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"Will the veiled sister between the slender
Yew trees pray for those who offend her
And are terrified and cannot surrender …"

It’s startling to consider these lines from T.S. Eliot’s haunting poem "Ash Wednesday" some twenty years after I first read them. At that time I was in junior high and had just discovered Eliot. I became enamored with "The Love Song of J. Alfred Prufrock" and "The Hollow Men." I fancied myself an artist and figured that Eliot’s dark vision of life in the modern world (a vision that changed once he became a Christian) was one full of dramatic, if not always uplifting, images.

I read several more of Eliot’s poems, including "Ash Wednesday," but didn’t say much about them to friends or family. After all, I was a devout, self-described "Bible Christian" who expected the end of the world and Armageddon to come with explosive violence, a far cry from Eliot’s contention that "This is the way the world ends/Not with a bang but a whimper."

This tension between apocalyptic expectation and vaguely literate despair would begin to come to a head while I attended an Evangelical Bible college. During that time I was introduced to the works of Flannery O’Connor and the Jesuit poet Gerard Manley Hopkins, and was reintroduced to "Ash Wednesday." My interest in Prufrock and hollow men had waned, but I was being drawn to the quiet, mysterious "Lady of silences" who Eliot describes as the "Rose of memory" who sits between the yew trees. Who is she? Is she Dante’s Beatrice? Or is she Mary?

Even if she is not Mary, I couldn’t avoid the Marian qualities of the poem. Other questions began rising to the surface: What is Ash Wednesday? Why does Eliot draw so heavily upon liturgical texts? Why did Eliot’s description of the Incarnate Word resonate so deeply with me?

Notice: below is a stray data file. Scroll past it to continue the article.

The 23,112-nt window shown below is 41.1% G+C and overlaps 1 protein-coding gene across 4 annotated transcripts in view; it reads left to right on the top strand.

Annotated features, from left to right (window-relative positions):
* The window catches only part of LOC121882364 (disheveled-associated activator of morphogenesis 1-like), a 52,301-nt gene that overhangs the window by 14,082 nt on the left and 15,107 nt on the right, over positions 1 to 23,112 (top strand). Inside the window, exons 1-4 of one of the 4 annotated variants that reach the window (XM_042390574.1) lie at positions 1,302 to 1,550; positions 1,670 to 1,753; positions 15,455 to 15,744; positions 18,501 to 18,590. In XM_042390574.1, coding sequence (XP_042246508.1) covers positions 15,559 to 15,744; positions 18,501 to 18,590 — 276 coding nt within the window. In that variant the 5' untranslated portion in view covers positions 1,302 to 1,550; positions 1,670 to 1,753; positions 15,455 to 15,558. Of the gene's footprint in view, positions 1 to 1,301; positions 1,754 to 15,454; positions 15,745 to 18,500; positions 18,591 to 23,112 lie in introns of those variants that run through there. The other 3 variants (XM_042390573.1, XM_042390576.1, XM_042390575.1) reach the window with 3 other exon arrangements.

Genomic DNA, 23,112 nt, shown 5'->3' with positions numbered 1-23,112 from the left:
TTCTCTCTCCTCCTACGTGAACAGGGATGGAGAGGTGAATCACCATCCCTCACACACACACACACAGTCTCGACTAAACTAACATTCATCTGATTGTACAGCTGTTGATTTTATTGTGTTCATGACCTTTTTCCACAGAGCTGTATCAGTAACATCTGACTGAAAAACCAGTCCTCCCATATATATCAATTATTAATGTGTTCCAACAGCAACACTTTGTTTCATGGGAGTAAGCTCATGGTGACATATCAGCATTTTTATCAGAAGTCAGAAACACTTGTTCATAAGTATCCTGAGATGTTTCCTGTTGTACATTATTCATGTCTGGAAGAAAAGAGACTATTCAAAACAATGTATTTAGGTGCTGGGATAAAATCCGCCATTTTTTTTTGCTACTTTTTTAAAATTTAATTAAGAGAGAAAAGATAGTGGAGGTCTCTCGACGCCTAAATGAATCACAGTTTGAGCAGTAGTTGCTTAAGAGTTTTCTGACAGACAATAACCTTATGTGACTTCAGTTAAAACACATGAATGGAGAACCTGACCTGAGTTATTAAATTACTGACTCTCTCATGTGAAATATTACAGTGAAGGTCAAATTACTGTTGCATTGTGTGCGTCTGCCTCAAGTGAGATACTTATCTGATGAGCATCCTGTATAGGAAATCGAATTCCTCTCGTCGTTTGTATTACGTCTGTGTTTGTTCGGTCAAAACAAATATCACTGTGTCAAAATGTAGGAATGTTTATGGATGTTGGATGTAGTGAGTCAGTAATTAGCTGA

Although Eliot never crossed the Tiber, his later poetry was very Catholic. But as a conservative Evangelical I had been raised with strong prejudices against the Catholic Church. It went without saying that Catholicism was a perverted, apostate form of Christianity, a form of paganism cleverly wrapped in a thin veneer of Christianity. Since Catholics loved ritual, we avoided it. Because they turned the Lord’s Supper into an idolatrous representation of Jesus’ finished work, we downplayed its importance.

Since the Romanists worshipped Mary, we hardly glanced in her direction lest we be tempted by some theological trickery. In the first twenty years of my life I heard three sermons dedicated to Rahab the harlot, which was three times as many sermons as I heard about Mary, the mother of Jesus. And that single sermon was a perfunctory Mother’s Day sermon, adequately summarized as saying, "Mary was a good mom."

While in Bible college I grew in my faith in God while often struggling to make sense of the difficulties of life. Much of my artwork at the time was dark, sometimes angry, and often filled with despair. At the end of my time there I found myself at a crossroads that I could not put into words or even capture in thought. Instead, the inarticulate longings poured out in images, especially two that reoccurred several times: the Crucifixion and the Madonna with the Christ Child.

I had been raised attending a small "Bible chapel" that featured a barren cross on a wall and where no mention was made of Mary. Yet I found myself drawing and painting Jesus on the Cross and Mary holding her Son. I didn’t know why. I would sometimes cry as I worked on them, and I didn’t know why.

But Jesus knew why and so did Mary. It took some time, but a few years later I picked up the newly published Catechism of the Catholic Church. The first sections I looked up were those addressing Mary and her relationship with her Son. Mary had been there all along, the silent Mother praying for a terrified sinner.

And now, today, I can sit in the presence of the Crucified One and pray, in return, "Hail Mary, full of grace…"

This column originally appeared in the August 15-21, 2004 edition of the National Catholic Register. Reprinted by permission.

Carl Olson is the editor of He is the co-author of The Da Vinci Hoax: Exposing the Errors in The Da Vinci Code and author of Will Catholics Be "Left Behind"? He writes regularly for National Catholic Register, Our Sunday Visitor, and other Catholic periodicals.
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